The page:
Another side effect of coffee, although this usually is not a problem if you drink it in moderation, is the effect on the heart. Coffee can increase your heart rate and blood pressure. It also may occasionally cause irregular heartbeats. If you have heart conditions or heart disease, you may want to consult with your doctor before drinking coffee.

If you are pregnant, common wisdom is that you should reduce your coffee intake to one cup a day. The reason for that is because the fetus is very sensitive to caffeine. It may or may not increase the likelihood of a miscarriage. Also, for people with gastrointestinal diseases such as Crohn's or ulcerative colitis, drinking coffee can negatively affect their symptoms.

As you can see, drinking or not drinking coffee is very much a personal choice for people, depending on their health situations. It can be beneficial to some and be harmful to others.

Categories: Food and Health

5.0/5 rating (1 votes)

Nutrition Facts

26
August
2013

Coffee and Its Effects on Your Health

How coffee affect you, the good and the bad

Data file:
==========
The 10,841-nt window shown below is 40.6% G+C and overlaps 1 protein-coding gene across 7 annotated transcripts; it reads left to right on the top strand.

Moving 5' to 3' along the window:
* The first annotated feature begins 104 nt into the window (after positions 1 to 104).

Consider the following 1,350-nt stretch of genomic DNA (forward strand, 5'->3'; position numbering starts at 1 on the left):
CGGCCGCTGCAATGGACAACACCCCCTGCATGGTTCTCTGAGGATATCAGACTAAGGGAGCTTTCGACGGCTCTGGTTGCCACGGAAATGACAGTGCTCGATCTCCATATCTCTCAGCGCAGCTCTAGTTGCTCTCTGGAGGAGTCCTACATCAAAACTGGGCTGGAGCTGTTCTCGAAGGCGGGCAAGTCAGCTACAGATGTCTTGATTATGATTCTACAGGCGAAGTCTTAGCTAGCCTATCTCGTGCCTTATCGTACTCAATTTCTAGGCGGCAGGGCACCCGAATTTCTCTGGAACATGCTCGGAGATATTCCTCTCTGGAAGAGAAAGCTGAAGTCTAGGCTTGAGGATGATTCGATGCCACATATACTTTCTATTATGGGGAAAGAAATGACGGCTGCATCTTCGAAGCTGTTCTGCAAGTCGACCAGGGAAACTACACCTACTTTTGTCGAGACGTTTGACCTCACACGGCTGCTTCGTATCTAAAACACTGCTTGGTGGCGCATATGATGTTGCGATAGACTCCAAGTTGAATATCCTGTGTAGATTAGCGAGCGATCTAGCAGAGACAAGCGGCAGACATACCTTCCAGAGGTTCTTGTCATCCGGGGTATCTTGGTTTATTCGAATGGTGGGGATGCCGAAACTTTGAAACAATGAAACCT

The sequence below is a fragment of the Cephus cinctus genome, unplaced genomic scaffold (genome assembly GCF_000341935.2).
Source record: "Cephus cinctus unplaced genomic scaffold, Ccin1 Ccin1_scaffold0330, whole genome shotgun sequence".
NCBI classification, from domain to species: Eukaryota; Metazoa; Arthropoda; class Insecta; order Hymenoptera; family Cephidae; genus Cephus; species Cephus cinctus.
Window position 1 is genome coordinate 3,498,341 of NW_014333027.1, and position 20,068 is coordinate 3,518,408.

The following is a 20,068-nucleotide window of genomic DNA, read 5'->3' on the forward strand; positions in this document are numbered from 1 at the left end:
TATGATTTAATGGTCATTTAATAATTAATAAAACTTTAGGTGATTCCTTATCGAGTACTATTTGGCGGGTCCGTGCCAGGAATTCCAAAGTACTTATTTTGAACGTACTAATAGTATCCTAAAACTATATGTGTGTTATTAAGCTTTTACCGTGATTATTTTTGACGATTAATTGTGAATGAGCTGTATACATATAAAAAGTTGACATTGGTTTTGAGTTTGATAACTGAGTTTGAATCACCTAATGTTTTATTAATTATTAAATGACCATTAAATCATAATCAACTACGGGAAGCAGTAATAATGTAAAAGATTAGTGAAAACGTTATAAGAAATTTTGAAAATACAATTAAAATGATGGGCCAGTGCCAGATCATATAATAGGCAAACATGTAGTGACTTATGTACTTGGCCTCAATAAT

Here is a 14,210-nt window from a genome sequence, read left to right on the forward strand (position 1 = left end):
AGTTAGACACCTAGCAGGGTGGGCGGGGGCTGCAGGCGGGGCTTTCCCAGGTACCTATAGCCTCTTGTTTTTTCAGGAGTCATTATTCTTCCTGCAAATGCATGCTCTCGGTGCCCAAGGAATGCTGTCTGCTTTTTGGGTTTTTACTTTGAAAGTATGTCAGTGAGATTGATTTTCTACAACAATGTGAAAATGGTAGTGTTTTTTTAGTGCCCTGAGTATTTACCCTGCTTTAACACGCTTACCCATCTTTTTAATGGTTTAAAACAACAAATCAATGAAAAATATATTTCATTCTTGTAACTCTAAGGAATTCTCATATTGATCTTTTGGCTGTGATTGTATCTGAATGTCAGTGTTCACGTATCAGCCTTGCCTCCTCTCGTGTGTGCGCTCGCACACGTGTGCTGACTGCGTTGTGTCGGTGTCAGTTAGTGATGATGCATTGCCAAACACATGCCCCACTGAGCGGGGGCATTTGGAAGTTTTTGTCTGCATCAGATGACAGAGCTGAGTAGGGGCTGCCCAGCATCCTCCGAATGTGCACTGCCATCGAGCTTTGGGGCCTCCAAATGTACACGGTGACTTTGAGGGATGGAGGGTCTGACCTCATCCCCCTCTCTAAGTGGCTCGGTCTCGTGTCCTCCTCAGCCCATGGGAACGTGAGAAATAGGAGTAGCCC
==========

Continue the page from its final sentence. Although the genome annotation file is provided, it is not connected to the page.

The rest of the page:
Every few years, studies come out saying that coffee is either great for your health or bad for your health. In fact, recently, two studies came out on the same day, one stating that drinking large amounts of coffee could reduce your life expectancy and another saying exactly the opposite. You may want to cut back your coffee intake or not based on those studies. Coffee itself can have both good and bad effects on your health. Some of it largely depends on diseases you have or at a higher risk of having. Here are some effects you may experience from drinking coffee.

Coffee has been shown to possibly protect against a lot of diseases, such as Parkinson's disease and liver cancer. Coffee itself has a lot of antioxidants, which help protect and repair the cells in your body from cell damage. Caffeine in coffee can help keep you awake and focused, but also stimulates your brain and can improve your memory, reaction time, and mood among other things. If you are not getting enough sleep, coffee with its caffeine will definitely perk you up. However, you will fight your yawns off better if you drink a few ounces each hour rather than two cups all at once.